I didn’t realize New York was in my chest until I left the city to drive up to Ottawa for a week to visit family. Driving upstate and into Canada the air gets colder and apparently cleaner (like the people?) unsettling the material I’d accumulated in my lungs and releasing it in a strange range of colors from pollution through clear.
We chose the no GPS option for our rental car as we had hand written our Google map directions in pencil on one of those pads of paper that realtors give out - the ones with their faces on them. We didn’t bother to print off the map and casually decided to begin our drive by detouring an hour and a half in the opposite direction to have breakfast (lunch…) with friends in Hamden, Connecticut. Google maps is ambitious on time. It took 11 hours from our vegan pancakes to Ottawa. The baby did not like the car seat and we woke the house up when we arrived at 1am.
As we had no map to look at for perspective we questioned and fought about every turn off, every city we passed through or anxiously looked for. I have never waited for a man the way I waited for Binghampton.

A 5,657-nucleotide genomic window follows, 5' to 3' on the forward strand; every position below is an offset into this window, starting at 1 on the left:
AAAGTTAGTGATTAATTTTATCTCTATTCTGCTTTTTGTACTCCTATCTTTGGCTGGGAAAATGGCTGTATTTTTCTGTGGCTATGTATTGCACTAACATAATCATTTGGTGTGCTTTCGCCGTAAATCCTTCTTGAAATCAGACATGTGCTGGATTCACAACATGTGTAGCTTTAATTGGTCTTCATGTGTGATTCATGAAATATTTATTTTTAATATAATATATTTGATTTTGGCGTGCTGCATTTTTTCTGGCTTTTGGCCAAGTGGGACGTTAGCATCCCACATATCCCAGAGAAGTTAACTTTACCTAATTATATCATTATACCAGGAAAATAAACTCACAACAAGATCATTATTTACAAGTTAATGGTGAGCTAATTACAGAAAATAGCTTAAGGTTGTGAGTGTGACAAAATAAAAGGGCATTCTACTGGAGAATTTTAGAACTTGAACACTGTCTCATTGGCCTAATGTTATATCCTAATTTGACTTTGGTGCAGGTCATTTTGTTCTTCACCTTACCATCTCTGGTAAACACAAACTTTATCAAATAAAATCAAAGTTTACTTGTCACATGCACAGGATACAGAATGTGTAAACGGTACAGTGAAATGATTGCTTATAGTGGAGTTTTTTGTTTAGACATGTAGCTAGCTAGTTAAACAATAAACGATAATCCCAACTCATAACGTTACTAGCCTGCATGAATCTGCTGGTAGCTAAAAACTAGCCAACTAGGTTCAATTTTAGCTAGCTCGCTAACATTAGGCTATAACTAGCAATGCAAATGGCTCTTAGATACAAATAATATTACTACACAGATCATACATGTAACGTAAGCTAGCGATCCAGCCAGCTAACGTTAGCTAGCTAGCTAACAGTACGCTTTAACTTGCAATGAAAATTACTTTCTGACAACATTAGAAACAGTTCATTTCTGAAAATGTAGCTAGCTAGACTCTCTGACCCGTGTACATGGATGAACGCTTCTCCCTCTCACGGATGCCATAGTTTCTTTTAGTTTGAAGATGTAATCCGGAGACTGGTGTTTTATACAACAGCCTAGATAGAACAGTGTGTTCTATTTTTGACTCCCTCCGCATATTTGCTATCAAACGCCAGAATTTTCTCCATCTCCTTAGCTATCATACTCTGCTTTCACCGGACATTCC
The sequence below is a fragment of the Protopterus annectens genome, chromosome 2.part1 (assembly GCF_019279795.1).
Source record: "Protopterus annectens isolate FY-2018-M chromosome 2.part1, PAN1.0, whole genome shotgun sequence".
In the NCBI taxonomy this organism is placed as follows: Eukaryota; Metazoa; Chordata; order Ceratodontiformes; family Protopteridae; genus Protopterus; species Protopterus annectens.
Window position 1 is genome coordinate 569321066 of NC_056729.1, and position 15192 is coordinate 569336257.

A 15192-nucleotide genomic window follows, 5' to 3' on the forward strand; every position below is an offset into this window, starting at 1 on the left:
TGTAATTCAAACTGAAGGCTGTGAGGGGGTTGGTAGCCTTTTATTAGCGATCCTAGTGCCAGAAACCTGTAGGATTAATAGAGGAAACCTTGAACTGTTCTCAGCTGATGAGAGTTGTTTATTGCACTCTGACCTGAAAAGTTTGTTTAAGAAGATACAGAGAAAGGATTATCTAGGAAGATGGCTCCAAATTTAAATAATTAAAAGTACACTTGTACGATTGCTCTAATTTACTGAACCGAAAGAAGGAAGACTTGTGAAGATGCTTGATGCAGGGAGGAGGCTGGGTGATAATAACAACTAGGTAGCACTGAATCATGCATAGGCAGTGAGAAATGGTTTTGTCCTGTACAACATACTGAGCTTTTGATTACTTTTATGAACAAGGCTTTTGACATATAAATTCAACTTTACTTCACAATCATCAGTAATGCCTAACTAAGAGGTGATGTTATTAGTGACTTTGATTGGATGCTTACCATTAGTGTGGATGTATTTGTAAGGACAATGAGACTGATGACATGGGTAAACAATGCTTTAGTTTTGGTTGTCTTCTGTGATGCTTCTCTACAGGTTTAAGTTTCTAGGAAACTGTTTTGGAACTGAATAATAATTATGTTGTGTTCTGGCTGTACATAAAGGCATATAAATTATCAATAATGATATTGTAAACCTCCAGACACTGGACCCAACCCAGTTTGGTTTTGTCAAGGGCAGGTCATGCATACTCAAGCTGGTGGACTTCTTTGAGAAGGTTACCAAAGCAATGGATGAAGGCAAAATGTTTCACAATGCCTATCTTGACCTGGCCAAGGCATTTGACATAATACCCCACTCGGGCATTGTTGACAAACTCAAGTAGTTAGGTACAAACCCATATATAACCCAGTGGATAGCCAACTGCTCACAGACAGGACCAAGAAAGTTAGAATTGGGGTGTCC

About an hour and a half from the Canadian border I seriously considered stopping feeding the baby entirely and getting someone else to move her on to sandwiches. One nice thing about my time in New York though is that I have done enough field research to write a piece on divey hotels, or 2 stars **. It will go something like: avoid them in cool cities where people want to be (NY) but give them your business in Syracuse.
A 2 star hotel in Queen’s Village will just make you feel depressed about your life; temporarily transporting you to a tenement reality, where you cannot bath your babies because the tub is too filthy and the sink is plugged with hair. One bed is considered plenty for the four of you and the staff clean the place every morning by spraying a can of ‘Pine Fresh’ down the corridors in big sweeping arm movements.
Wafting through this you’ll arrive at the breakfast buffet, where you’ll alter your children’s sugar levels permanently. They’re young right? When you notice that the family at the middle table has a couple of buckets of fried chicken at 8.30am you think to yourself “that’s actually pretty smart. Lots of protein.”